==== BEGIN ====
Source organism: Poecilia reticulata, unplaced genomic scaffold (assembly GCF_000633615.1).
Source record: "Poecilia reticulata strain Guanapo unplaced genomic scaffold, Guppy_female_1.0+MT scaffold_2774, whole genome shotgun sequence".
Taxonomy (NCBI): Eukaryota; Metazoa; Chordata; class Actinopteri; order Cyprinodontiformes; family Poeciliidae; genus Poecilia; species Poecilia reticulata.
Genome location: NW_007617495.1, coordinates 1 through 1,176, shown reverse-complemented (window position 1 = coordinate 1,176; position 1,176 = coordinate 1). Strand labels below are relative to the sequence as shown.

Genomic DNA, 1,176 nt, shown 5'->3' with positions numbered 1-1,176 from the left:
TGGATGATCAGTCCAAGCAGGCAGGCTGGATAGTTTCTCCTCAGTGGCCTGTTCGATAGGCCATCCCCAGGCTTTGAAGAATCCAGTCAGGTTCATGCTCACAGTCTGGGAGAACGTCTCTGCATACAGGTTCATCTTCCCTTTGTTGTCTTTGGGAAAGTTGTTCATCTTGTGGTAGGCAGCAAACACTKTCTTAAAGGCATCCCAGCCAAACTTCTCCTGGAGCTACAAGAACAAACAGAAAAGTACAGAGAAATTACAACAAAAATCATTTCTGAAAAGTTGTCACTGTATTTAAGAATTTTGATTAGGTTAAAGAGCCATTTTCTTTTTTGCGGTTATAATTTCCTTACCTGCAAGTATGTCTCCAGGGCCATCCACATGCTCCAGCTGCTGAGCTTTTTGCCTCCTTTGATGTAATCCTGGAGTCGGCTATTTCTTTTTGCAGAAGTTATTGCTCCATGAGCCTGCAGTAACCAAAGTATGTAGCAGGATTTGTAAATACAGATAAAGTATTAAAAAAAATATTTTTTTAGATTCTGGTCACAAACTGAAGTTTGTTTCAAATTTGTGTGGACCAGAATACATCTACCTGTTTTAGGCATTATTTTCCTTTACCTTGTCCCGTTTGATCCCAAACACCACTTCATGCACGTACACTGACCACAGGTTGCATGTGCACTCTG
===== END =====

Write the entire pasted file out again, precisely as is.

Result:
Source organism: Poecilia reticulata, unplaced genomic scaffold (assembly GCF_000633615.1).
Source record: "Poecilia reticulata strain Guanapo unplaced genomic scaffold, Guppy_female_1.0+MT scaffold_2774, whole genome shotgun sequence".
Taxonomy (NCBI): Eukaryota; Metazoa; Chordata; class Actinopteri; order Cyprinodontiformes; family Poeciliidae; genus Poecilia; species Poecilia reticulata.
Genome location: NW_007617495.1, coordinates 1 through 1,176, shown reverse-complemented (window position 1 = coordinate 1,176; position 1,176 = coordinate 1). Strand labels below are relative to the sequence as shown.

Genomic DNA, 1,176 nt, shown 5'->3' with positions numbered 1-1,176 from the left:
TGGATGATCAGTCCAAGCAGGCAGGCTGGATAGTTTCTCCTCAGTGGCCTGTTCGATAGGCCATCCCCAGGCTTTGAAGAATCCAGTCAGGTTCATGCTCACAGTCTGGGAGAACGTCTCTGCATACAGGTTCATCTTCCCTTTGTTGTCTTTGGGAAAGTTGTTCATCTTGTGGTAGGCAGCAAACACTKTCTTAAAGGCATCCCAGCCAAACTTCTCCTGGAGCTACAAGAACAAACAGAAAAGTACAGAGAAATTACAACAAAAATCATTTCTGAAAAGTTGTCACTGTATTTAAGAATTTTGATTAGGTTAAAGAGCCATTTTCTTTTTTGCGGTTATAATTTCCTTACCTGCAAGTATGTCTCCAGGGCCATCCACATGCTCCAGCTGCTGAGCTTTTTGCCTCCTTTGATGTAATCCTGGAGTCGGCTATTTCTTTTTGCAGAAGTTATTGCTCCATGAGCCTGCAGTAACCAAAGTATGTAGCAGGATTTGTAAATACAGATAAAGTATTAAAAAAAATATTTTTTTAGATTCTGGTCACAAACTGAAGTTTGTTTCAAATTTGTGTGGACCAGAATACATCTACCTGTTTTAGGCATTATTTTCCTTTACCTTGTCCCGTTTGATCCCAAACACCACTTCATGCACGTACACTGACCACAGGTTGCATGTGCACTCTG